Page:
Every year we would go through the same ritual. In late winter, sometimes in early spring, my mother would ask me to sort through my toys. I was allowed to keep most of them, but some had to go. It was every year, shortly before my birthday.
Olaf Kolkman, IAB Chair
Not an easy task for a boy in primary school.
Keeping the Legos and the fischertechnik were easy choices. But what to get rid of? The Tin Car and the plastic soldiers I used to simulate an infantry? The Tin Car and small plastic model plane were in use nearly every week when I played airport. I hardly ever played with the toys individually; however, when I used them in pairs or triplets, the hours would dissolve as I busily relived a recent episode of the Thunderbirds.
Every so often, true magic occurred. I would combine Lego, fischertechnik, planes, soldiers, a wooden garage, and a train (one of those wooden ones they now sell at IKEA) to form a gigantic city. Me and the boys from the neighbourhood would spend half of our vacation playing with the city, which soon would be left to deteriorate when we had to attend school again. I recently touched base with one of my childhood friends on Facebook, and we mutually agreed that the inspiration for our technology and engineering careers had its roots in those spring breaks.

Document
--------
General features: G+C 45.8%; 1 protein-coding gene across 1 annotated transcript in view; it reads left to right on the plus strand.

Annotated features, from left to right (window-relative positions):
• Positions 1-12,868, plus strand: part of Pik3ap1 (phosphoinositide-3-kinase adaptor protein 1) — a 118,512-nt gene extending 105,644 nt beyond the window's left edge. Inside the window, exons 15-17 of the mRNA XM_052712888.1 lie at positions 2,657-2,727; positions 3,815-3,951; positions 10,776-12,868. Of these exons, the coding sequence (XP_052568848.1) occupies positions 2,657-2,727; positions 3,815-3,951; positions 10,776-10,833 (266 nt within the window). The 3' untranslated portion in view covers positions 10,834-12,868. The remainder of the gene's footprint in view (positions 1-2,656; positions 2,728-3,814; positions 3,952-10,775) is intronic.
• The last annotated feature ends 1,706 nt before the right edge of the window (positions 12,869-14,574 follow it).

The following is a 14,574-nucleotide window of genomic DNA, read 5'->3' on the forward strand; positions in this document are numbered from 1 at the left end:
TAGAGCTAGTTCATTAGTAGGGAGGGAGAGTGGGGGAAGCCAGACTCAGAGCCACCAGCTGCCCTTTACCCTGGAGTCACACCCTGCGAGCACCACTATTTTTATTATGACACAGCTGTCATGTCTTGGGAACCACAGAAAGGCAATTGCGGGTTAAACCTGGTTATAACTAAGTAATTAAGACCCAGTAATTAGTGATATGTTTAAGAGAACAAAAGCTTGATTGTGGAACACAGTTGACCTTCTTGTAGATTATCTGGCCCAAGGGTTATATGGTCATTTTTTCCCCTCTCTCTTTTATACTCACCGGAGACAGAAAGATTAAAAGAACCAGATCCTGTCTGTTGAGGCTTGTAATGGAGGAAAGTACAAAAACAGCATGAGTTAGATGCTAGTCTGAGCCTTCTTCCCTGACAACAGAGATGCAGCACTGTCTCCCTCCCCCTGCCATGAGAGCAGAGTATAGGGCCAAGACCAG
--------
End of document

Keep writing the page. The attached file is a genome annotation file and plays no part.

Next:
That spring break city must have been in the back of my mind as I sorted through the toys. I didn’t want to get rid of the plastic barn or the gas station model; they were seminal pieces when constructing the fantasy world. But my mother was strict, stuff had to go, the amount of storage space in our house had an absolute limit, and there would not be room for birthday presents if I didn’t act.
So I acted. I disposed of toys, and when my birthday came, I got new toys. Toys I could use to build other cities, cities that would still inspire. Since they were built from different pieces, they would look different, but their essence would be the same; they were always recognizable. I remember the year I had to throw out almost half of the toys, and when I did, they were replaced with new ones on my birthday. I was childishly sad when it happened but also eager to build a new city during spring break.
I want to avoid the risk of carrying the metaphor much further. Some folks may misunderstand and think that I compare people to toys. Far from that. However, gaining fresh perspectives while cherishing previous ones is a good way to evolve-not only for technology but also for organizations.
This year the NomCom replaced Gonzalo Camarillo, Stuart Cheshire, Gregory Lebovitz, Andrew Malis, and Dave Oran with Bernard Aboba, Ross Callon, Spencer Dawkins, Andrei Robachevsky, and Hannes Tschofenig. I would like to thank the folks who left. It was a pleasure to work with them.
The Internet Architecture Board will hold its retreat in June 2010. I hope we will build a city that provides us with a new perspective.
The Internet Architecture Board is chartered both as a committee of the IETF and as an advisory body of the Internet Society. Its responsibilities include architectural oversight of IETF activities, Internet Standards Process oversight and appeal, and the appointment of the RFC Editor. See http://www.iab.org.
This article was posted on 26 June 2010 .